Only a small proportion of taxpayers are using a service setup to simplify reporting capital gains tax and could be unnecessarily filing a self-assessment tax return when they don’t need to.
It doesn’t apply to additional property sales but can be used to report gains from selling assets such as a business or shares and aims to reduce the amount of paperwork if you have no need to report other untaxed income on a self-assessment form to HMRC.
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But a freedom of information request by Quilter has found that the service only recorded 2,602 capital gain disposals for the 2022/2023 tax year, worth £7.3 billion.
This is just 0.04% of the total capital gains tax (CGT) of £18.1bn collected by the government
The highest amount paid through the real time system was £46bn in 2021/2022 from 3,631 disposals, so there has been a large drop.
Meanwhile, the peak use of the system was in 2019/2020, according to the research, with 4,998 reports.
With the CGT allowance set to fall again from £6,000 to £3,000 in April, David Denton, technical consultant at Quilter, warns more people could face paying the tax when selling assets so it is important that taxpayers know the various ways of settling the bill.
“The data's implication is clear, there is a substantial gap in awareness of the Real Time Capital Gains Tax Service,” he says.
“The new lower CGT allowance will inevitably increase the number of taxpayers needing to report gains meaning there is a real need for the public to become aware of what they are required to do and how they can do it.”
What is the Real Time Capital Gains Tax Service?
Any profit from sold assets such as shares held outside an ISA or a business are subject to CGT.
Money could be owed to the taxman if the profits are above the CGT threshold, currently £6,000 but dropping to £3,000 in April.
There are a couple of ways to report and pay any tax owed on capital gains to HMRC.
One method is completing a self-assessment form. But that can be a hassle if you don’t have any other untaxed income to report.
That is why HMRC launched the Real Time Capital Gains Tax Service.
Rather than having to wade through a tax return, users can just report capital gains when they happen and pay any money owed through Gov.uk.
“Using this service is optional and the gains can be reported at any time after the disposal up to 31 December after the tax year when you had the gains,” says the Low Incomes Tax Reform Group.
“For example, if you disposed of an asset and made a gain in January 2023, this would fall in the 2022/23 tax year, which ended on 5 April 2023, and you would be able to report the gain using the ‘real time’ service up to 31 December 2023.”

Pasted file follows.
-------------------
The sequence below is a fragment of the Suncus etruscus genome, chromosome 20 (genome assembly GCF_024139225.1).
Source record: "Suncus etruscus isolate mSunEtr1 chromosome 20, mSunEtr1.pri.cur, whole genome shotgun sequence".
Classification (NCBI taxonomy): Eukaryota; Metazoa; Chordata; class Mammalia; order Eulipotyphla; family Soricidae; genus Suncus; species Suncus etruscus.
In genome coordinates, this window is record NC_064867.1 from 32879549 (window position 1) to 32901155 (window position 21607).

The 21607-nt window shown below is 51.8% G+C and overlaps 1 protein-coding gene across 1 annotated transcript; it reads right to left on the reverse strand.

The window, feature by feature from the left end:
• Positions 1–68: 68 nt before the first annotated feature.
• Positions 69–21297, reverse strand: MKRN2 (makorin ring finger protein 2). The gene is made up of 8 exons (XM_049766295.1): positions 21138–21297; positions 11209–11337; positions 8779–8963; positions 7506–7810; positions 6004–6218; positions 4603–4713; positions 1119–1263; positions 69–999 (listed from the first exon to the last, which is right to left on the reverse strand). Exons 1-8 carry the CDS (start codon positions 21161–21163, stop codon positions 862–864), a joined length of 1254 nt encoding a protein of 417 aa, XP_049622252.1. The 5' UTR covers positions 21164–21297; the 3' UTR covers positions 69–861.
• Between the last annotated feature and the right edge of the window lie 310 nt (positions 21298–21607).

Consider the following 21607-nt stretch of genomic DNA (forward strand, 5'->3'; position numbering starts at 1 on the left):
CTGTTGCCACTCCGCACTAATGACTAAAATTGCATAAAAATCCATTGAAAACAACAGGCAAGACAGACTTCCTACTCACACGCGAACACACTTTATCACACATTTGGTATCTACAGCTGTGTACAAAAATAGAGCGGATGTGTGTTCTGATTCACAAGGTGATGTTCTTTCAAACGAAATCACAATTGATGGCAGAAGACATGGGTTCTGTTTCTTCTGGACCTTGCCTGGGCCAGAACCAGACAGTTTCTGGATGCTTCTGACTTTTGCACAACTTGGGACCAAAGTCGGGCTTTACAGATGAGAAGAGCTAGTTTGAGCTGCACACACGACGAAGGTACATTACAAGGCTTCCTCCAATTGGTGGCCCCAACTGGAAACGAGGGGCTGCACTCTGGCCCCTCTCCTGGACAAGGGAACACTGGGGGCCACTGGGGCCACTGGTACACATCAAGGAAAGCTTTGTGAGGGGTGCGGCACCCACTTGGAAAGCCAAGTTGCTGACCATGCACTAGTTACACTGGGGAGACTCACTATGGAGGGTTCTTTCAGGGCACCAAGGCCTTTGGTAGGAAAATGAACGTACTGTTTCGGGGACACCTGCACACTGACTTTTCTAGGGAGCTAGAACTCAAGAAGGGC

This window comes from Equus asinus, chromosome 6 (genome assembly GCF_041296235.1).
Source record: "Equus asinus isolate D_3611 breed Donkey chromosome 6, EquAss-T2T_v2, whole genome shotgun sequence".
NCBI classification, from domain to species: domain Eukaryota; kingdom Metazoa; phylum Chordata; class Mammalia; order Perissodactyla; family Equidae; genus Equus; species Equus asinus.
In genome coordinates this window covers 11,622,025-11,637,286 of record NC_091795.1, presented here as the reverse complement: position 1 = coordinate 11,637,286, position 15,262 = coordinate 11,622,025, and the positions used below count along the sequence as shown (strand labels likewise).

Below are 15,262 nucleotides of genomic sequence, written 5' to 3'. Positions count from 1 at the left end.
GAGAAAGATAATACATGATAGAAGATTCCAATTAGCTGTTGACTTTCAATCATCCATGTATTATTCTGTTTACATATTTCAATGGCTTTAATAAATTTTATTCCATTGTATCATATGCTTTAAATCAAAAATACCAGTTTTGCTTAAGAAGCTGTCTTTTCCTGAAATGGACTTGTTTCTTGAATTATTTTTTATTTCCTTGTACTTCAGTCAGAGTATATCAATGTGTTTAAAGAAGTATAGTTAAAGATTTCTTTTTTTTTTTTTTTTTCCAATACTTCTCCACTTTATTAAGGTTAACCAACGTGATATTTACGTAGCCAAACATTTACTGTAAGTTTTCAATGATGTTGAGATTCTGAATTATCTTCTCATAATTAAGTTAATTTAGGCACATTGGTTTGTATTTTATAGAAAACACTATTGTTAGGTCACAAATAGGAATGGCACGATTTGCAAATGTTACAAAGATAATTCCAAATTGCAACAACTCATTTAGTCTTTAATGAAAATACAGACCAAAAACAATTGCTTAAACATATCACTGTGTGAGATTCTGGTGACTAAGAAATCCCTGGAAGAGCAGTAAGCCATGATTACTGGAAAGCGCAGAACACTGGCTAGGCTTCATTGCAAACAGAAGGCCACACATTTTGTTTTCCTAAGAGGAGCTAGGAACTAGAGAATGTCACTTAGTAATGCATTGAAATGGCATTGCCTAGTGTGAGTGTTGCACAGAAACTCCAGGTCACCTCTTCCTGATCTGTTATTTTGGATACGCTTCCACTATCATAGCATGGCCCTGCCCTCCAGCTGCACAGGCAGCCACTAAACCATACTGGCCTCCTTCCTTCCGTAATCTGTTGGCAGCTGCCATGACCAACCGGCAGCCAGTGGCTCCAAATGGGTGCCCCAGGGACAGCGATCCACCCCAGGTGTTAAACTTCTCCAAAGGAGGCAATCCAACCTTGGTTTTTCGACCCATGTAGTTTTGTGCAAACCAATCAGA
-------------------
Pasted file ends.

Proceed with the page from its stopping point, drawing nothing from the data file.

Why aren’t people using the Real Time Capital Gains Tax Service?
It appears that HMRC’s efforts at simplification just aren’t simple enough.
There are restrictions to using the service as it can’t be used to report capital gains from additional property sales.
Plus it is not available to third parties or agents so an accountant cant use it on behalf of a client.
The Office of Tax Simplification suggested in 2021 that HMRC should integrate these the various ways of reporting capital gains into a new single customer account “to ease the administrative burden for the 500,000 or so people who file returns of disposals in a typical year.”
Some people may just not be using the service as they have to file a return for other income anyway.
Denton says the underutilisation is a “significant missed opportunity for efficient tax reporting" without the need for full self-assessment.
“The government faces an urgent need to enhance the visibility of this service and provide clear, accessible guidance on its use,” he adds.
“This is essential to ensure that taxpayers, particularly those navigating CGT for the first time, can fulfil their obligations with ease and confidence.”
Marc Shoffman is an award-winning freelance journalist specialising in business, personal finance and property. His work has appeared in print and online publications ranging from FT Business to The Times, Mail on Sunday and The i newspaper. He also co-presents the In For A Penny financial planning podcast.
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